Mota will turn 25 in June and spent most of his 2011 season playing in the middle infield for Iowa, where he batted .289/.321/.446 over 220 plate appearances. That’s a considerable improvement over his career minor-league numbers, but he could find his way into a utility infield role if he can put up numbers like that again (keep in mind, though, that the Pacific Coast League is notoriously high-offense).
Parker is old to have not yet made the majors (approaching his age-27 season), and he walks a ton of batters (4.4 BB/9 over 303 career innings), which makes him a questionable fit for the kind of staff that GM Jed Hoyer is assembling. On the other hand, he racks up strikeouts as well, 10.5 K/9 with Iowa last season and 9.6 K/9 over his minor-league career. Again, the team looks like it will have issues with bullpen depth this season, so Parker may get his shot.
Rusin will be 25 for the 2012 season, and looks like the kind of low-walk pitcher that the new front office regime seems to favor. Since being selected in the fourth round of the 2009 draft, he’s walked only 1.9 hitters per nine innings over 284.2 innings in the minors while striking out 7.1 per nine. He appeared in 11 games for Iowa last year after being promoted from AA.
Prospects on schedule for 2013 or later:
OF Jae-Hoon Ha
P Trey McNutt
P Dae-Eun Rhee
Ha played centerfield for both Daytona (71 games) and Tennessee (61 games) last season, putting up a composite .279/.315/.413 line that was actually nearly identical at both levels. That’s pretty impressive for a CF at his age, but he’s not major-league ready and obviously he’s blocked for now by Brett Jackson in CF anyway. I’m guessing that he goes back to AA out of spring.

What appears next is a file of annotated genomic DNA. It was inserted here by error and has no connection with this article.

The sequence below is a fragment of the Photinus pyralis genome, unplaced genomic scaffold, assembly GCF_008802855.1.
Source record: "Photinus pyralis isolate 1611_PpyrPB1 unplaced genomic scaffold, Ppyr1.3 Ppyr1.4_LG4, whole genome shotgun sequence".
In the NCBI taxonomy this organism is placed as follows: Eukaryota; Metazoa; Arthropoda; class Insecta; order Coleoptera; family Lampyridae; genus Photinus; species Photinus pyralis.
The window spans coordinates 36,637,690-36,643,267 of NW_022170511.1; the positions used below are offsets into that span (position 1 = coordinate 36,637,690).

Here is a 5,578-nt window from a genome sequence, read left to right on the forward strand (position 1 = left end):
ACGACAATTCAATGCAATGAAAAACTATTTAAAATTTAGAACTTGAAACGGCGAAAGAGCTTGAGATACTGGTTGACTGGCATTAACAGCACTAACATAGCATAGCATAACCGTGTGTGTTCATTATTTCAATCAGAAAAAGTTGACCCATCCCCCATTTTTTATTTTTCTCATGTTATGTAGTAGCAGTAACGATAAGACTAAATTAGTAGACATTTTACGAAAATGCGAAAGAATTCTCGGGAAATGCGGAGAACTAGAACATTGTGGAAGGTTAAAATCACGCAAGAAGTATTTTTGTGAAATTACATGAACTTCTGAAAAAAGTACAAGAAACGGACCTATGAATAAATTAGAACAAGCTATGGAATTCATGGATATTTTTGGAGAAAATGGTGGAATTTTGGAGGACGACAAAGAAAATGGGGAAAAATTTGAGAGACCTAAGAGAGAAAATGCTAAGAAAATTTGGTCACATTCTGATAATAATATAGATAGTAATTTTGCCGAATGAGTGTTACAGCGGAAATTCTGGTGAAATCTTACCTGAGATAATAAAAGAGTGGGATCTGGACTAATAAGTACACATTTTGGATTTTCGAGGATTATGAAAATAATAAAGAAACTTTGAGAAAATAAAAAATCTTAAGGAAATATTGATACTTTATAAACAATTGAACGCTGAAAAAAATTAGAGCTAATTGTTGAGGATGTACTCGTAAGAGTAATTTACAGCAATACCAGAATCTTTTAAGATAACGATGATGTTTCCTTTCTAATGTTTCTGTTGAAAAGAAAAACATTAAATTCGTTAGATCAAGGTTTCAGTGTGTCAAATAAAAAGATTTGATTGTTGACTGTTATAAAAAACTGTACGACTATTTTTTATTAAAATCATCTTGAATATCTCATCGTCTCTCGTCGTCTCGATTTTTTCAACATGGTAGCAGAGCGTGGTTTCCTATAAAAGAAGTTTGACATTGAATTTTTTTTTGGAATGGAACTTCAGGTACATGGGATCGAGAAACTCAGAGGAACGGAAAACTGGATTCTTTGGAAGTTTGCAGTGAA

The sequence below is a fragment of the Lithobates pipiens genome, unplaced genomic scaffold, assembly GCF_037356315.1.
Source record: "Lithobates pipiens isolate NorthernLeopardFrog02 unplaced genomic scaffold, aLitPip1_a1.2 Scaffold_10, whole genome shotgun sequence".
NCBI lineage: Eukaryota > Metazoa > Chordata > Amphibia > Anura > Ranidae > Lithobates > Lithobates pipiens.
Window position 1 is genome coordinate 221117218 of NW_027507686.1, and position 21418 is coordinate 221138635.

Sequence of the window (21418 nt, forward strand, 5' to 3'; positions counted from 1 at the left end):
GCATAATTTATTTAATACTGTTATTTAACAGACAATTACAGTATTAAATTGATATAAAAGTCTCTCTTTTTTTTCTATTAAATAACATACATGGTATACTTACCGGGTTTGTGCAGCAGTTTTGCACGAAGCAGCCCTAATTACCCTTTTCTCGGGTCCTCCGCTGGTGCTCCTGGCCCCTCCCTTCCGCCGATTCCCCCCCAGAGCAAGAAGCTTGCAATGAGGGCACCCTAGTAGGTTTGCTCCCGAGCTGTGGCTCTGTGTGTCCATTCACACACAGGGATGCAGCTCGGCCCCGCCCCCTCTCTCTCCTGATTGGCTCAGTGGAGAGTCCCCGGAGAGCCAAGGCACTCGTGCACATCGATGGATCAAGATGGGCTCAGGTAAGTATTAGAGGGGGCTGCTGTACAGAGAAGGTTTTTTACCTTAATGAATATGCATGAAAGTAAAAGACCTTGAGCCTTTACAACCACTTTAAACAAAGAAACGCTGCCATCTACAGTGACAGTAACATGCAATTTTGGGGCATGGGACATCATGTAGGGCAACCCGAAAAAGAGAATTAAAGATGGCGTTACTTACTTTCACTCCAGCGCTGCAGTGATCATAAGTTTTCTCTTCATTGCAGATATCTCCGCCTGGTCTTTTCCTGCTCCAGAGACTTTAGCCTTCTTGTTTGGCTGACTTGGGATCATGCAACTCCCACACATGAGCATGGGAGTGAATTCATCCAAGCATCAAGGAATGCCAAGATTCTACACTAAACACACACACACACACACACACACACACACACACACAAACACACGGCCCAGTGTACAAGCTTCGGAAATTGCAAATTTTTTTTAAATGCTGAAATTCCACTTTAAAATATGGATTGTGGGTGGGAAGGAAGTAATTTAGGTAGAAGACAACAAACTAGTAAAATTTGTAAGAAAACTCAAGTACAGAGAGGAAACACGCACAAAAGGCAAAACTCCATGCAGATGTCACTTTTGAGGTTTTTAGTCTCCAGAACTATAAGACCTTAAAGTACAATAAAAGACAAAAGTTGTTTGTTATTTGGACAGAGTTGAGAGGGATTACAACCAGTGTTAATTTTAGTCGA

McNutt’s one of the organization’s top prospects, but he struggled last season in AA. He put up a 2.0 BB/9 and a 10.8 K/9 for high-A Daytona in 2010, but those numbers became 3.7 BB/9 and 6.2 K/9 over 22 starts in 2011, and he posted a 4.55 ERA in a low-offense league. He’s still young (22), and I assume he’ll start the year in AA again but earn a quick promotion if he starts well.
Rhee spent his second full season in Daytona in 2011, and was vastly improved over his first season there. His K/9 rate jumped from 5.5 to 8.2, kept his BB/9 rate even and shaved over a full run off of his ERA. He’s entering his age-23 season in 2012 and I imagine will enter the rotation in AA.
Other minor-league non-prospects just hoping for a break:
OF Jim Adduci
C Michael Brenly
C/INF Blake Lalli
Adduci will be 27 next season and has simply never found the offense he needed to rise up through the minors (career .279/.352/.356 in 2513 PA). He actually spent 2010 in AAA, where he hit .248/.302/.302, and found himself back in AA last year. He but up a career-best batting line (.308/.379/.430), but a guy his age stuck in AA is in an uphill struggle, to say the least.
Brenly, son of Cubs broadcaster Bob, hit .206/.248/.248 while repeating high-A Daytona as a 24-year-old. That’s pretty much all that needs to be said. A defense-first catcher is one thing, but even Koyie Hill was light-years ahead of Brenly at that age.